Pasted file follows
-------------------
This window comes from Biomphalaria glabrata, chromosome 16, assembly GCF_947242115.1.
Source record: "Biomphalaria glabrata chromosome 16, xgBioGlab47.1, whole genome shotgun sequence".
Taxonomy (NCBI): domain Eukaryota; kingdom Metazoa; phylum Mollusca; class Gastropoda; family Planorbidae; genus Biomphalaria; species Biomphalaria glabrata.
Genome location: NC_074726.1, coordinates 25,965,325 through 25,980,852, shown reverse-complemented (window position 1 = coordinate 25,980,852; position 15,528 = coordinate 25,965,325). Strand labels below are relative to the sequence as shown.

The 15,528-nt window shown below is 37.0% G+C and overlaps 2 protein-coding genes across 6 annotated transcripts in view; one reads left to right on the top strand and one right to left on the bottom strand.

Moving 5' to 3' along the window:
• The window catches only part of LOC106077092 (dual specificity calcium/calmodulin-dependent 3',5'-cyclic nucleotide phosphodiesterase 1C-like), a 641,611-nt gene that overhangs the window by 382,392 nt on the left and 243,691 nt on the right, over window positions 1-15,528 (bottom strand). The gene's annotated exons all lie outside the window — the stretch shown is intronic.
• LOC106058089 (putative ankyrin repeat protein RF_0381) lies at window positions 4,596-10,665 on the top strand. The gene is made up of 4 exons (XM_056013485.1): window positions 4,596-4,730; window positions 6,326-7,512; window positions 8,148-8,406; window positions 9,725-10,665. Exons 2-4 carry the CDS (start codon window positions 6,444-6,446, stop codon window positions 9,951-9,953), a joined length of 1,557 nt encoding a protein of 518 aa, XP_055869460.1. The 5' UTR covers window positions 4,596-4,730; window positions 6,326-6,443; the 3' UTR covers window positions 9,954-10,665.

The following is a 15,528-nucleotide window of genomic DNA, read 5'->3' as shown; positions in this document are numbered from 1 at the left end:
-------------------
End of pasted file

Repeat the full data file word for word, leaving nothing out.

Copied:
This window comes from Biomphalaria glabrata, chromosome 16, assembly GCF_947242115.1.
Source record: "Biomphalaria glabrata chromosome 16, xgBioGlab47.1, whole genome shotgun sequence".
Taxonomy (NCBI): domain Eukaryota; kingdom Metazoa; phylum Mollusca; class Gastropoda; family Planorbidae; genus Biomphalaria; species Biomphalaria glabrata.
Genome location: NC_074726.1, coordinates 25,965,325 through 25,980,852, shown reverse-complemented (window position 1 = coordinate 25,980,852; position 15,528 = coordinate 25,965,325). Strand labels below are relative to the sequence as shown.

The 15,528-nt window shown below is 37.0% G+C and overlaps 2 protein-coding genes across 6 annotated transcripts in view; one reads left to right on the top strand and one right to left on the bottom strand.

Moving 5' to 3' along the window:
• The window catches only part of LOC106077092 (dual specificity calcium/calmodulin-dependent 3',5'-cyclic nucleotide phosphodiesterase 1C-like), a 641,611-nt gene that overhangs the window by 382,392 nt on the left and 243,691 nt on the right, over window positions 1-15,528 (bottom strand). The gene's annotated exons all lie outside the window — the stretch shown is intronic.
• LOC106058089 (putative ankyrin repeat protein RF_0381) lies at window positions 4,596-10,665 on the top strand. The gene is made up of 4 exons (XM_056013485.1): window positions 4,596-4,730; window positions 6,326-7,512; window positions 8,148-8,406; window positions 9,725-10,665. Exons 2-4 carry the CDS (start codon window positions 6,444-6,446, stop codon window positions 9,951-9,953), a joined length of 1,557 nt encoding a protein of 518 aa, XP_055869460.1. The 5' UTR covers window positions 4,596-4,730; window positions 6,326-6,443; the 3' UTR covers window positions 9,954-10,665.

The following is a 15,528-nucleotide window of genomic DNA, read 5'->3' as shown; positions in this document are numbered from 1 at the left end: